We can all agree that we feel much better and refreshed after a good night’s sleep. The restorative theory of sleep provides a scientific explanation of that special feeling.
Scientific evidence from both animal and human studies has proven our body literally heals and renews itself as we slumber. The majority of restorative functions in the body occur during this time: muscle growth, tissue repair, growth hormone release and synthesis of molecules that are essential for proper cell functioning.
More recent neuroscience suggests that while sleeping, our brain changes itself. Some connections (synapses) between our brain cells (neurons) become stronger, while others become weaker. This process is called neuroplasticity and is essential for our memory and learning. After a good sleep, neurons in our brain replenish their energy, improving our mental performance, mood, health and more.
Our metabolic health also improves. More specifically, people who sleep eight hours per night are much less likely to develop diabetes compared to people who get six hours. Those with poor (short and inconsistent) sleep hygiene have elevated levels of stress hormones and are more likely to suffer from chronic stress. Moreover, immune cells, which are regularly produced in our body, are more successful in dealing with bacteria and viruses when we get enough sleep.
In contrast, when we are sleep deprived, our immune cells are compromised, and we are more likely to suffer from infections and viruses. Even our skin, the body’s largest organ, constantly benefits from a good schedule. It takes approximately 27 days for the skin to renew its cells. This process is more efficient with proper sleep, as the skin heals faster, shows less signs of aging and is more resilient to ultraviolet rays. You can also enhance this process of regeneration with antioxidants and hydrating electrolytes.
Even more striking are the consequences of this deprivation: Our mental performance significantly decreases; attention span shortens; alertness, memory, and concentration are all reduced; reaction time is slower; and we have poorer judgment in day-to-day situations. Reduced sleep can also make you moody and quick-tempered, while chronic deprivation may even lead to anxiety and depression.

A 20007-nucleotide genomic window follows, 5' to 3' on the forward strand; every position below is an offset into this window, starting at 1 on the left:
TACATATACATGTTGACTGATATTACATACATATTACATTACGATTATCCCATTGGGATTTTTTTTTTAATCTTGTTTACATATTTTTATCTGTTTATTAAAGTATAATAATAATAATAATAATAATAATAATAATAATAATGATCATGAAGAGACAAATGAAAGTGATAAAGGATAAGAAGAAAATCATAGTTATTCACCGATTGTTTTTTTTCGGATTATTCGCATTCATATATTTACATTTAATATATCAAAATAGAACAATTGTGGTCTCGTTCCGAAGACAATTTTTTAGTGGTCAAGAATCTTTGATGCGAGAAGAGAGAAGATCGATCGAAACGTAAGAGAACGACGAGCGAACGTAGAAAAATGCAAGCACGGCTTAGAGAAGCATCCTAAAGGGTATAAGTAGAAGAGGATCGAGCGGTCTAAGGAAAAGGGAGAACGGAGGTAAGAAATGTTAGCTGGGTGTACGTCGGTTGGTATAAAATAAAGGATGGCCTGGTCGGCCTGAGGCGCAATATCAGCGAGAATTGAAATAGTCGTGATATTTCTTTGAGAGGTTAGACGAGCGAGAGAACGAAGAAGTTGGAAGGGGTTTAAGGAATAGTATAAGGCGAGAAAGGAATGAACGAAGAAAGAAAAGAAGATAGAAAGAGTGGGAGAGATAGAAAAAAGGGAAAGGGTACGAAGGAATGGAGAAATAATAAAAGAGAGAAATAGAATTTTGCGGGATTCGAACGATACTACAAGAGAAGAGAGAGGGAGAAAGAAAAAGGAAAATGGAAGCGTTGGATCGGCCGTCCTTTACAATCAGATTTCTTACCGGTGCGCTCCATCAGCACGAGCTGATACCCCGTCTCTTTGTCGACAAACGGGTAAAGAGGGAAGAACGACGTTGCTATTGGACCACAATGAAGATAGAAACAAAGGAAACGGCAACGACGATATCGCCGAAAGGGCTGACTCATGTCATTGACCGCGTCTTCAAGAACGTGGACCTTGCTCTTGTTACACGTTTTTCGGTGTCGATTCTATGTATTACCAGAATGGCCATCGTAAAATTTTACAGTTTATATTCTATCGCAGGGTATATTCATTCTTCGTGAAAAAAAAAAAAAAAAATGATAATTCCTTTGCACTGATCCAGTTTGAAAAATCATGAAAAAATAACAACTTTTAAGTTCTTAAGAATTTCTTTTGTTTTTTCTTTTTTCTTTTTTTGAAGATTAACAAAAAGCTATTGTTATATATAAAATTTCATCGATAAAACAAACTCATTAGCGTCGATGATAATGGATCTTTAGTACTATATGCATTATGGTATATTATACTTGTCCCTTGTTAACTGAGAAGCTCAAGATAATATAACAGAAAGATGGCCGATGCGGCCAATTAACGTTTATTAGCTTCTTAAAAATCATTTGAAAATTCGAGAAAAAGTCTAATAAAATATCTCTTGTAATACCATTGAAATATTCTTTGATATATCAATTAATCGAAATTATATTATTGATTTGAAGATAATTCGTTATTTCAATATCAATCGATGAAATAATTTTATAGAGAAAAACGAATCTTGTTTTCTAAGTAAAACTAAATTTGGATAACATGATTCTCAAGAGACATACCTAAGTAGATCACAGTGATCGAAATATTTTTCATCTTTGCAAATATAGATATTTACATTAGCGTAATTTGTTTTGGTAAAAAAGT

Here are some tips to wake up feeling fresh and ready to seize the day:
- Be consistent with both the time you go to bed and get up, even on weekends.
- Block out any distracting noise and eliminate as much light as possible.
- Find a comfortable sleeping temperature; your room should be cool but not too cold.
- Avoid heavy meals before sleep.
- Stay hydrated with essential nutrients, like minerals and water to assist your cells in proper functioning and signaling.
Hydration is extremely important for brain cells which dictate our circadian rhythm and direct us when to sleep and when to wake. If those cells do not work properly, our sleep patterns simply get worse.
Wishing you sweet dreams and solid sleep in 2023!
Sources: 1) https://diabetesjournals.org/diabetes/article/57/10/2555/13406/The-Perfect-Storm-for-Type-1-DiabetesThe-Complex; 2) https://pubmed.ncbi.nlm.nih.gov/21785188/; 3) Why We Sleep: Unlocking the Power of Sleep and Dreams, Matthew Walker (P)2017 Simon & Schuster, Inc.